Law Commission to recommend legal reforms for online harassment

Written by Sam Trendall on 12 July 2019 in News
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Statutory body asked to conduct a secondary review of internet abuse law

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The Law Commission has been asked to recommend possible legal reforms that would see those who engage in online abuse and harassment more forcefully dealt with by criminal law.

The commission, an independent statutory body sponsored by the Ministry of Justice, last year conducted the initial stage of a review into offensive and abusive communications on the internet. 

The scoping report published at the conclusion of that review found that existing laws often “do not adequately reflect the nature of some of the offending behaviour in the online environment, and the degree of harm it can cause”. As a result, the commission said, many instances of online abuse or harassment are not pursued by law enforcement.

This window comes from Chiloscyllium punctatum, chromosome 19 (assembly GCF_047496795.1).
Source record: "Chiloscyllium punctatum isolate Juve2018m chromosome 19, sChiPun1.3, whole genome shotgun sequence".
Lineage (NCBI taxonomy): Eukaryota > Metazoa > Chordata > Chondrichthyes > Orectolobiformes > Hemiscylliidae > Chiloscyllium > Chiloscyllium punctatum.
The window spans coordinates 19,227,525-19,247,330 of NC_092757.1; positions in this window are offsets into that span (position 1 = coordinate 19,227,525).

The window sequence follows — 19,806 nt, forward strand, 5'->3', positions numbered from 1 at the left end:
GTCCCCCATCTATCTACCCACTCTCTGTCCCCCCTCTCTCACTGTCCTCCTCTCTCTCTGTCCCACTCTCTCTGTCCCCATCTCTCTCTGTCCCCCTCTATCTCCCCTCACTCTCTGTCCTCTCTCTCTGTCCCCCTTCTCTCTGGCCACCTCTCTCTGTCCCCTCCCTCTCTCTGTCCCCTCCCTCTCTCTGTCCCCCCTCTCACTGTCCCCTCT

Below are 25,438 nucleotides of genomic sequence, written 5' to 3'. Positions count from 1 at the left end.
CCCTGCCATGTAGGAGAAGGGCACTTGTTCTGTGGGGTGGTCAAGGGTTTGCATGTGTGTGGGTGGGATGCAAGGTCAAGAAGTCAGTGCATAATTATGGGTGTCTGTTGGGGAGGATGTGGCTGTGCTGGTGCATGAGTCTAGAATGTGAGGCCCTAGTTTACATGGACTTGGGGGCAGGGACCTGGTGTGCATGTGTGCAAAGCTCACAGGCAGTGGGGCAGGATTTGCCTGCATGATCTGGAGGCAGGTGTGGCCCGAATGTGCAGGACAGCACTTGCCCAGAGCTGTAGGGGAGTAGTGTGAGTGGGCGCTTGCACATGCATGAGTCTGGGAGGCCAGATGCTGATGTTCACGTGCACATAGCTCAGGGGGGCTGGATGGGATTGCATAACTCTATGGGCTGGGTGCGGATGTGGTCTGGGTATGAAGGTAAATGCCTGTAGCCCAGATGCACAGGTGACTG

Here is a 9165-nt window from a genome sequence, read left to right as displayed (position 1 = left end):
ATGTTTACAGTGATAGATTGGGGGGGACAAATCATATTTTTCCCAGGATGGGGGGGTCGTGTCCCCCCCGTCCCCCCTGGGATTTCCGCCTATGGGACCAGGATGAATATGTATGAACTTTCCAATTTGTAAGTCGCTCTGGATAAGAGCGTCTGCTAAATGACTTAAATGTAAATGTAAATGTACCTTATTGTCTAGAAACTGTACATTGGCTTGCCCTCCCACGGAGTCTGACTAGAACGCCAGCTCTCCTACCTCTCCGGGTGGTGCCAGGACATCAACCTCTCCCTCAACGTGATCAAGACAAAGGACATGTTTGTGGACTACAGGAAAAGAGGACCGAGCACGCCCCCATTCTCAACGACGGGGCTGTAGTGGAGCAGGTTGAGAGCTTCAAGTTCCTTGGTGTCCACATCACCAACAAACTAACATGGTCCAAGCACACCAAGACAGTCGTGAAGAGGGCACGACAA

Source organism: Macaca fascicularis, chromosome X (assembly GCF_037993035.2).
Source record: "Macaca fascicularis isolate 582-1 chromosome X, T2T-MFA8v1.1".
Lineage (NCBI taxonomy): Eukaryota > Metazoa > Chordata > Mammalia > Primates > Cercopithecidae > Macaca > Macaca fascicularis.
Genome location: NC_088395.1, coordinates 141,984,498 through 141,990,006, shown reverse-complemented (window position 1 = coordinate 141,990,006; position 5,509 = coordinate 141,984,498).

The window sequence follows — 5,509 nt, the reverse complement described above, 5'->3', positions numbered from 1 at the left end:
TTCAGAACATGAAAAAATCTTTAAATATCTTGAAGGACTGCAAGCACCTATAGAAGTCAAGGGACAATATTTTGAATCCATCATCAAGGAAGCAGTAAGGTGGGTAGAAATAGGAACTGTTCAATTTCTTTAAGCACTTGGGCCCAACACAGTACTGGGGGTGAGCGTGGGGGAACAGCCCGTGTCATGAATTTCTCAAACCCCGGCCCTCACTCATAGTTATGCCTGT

The report called for further examination of existing laws, with particular reference to the extent to which they can more “effectively protect victims who are subject to a campaign of online harassment”, as well ensuring greater levels of privacy.


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The commission also recommended the “reform and consolidation of existing criminal laws dealing with offensive and abusive communications online”.

Having taken on board the recommendations of the scoping report, the MoJ and the Department for Digital, Culture, Media and Sport have now asked the Law Commission to undertake a further stage of review.

In answer to a written parliamentary question from Lord Taylor of Warwick, Lord Ashton of Hyde, an under secretary of state at DCMS, said that “it is important to make sure that the criminal law is fit for purpose to deal with online harms”.

The government’s recent Online Harms White Paper laid the groundwork for the creation of a social media regulator with sanctioning powers. But the commission’s second stage of review of will look at whether criminal, rather than regulatory, measures would be more appropriate.

“The Law Commission will review existing communications offences and make recommendations about options for reform,” he said. “This will include considering whether co-ordinated harassment by groups of people online could be more effectively dealt with by the criminal law.”

 

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Sam Trendall is editor of PublicTechnology

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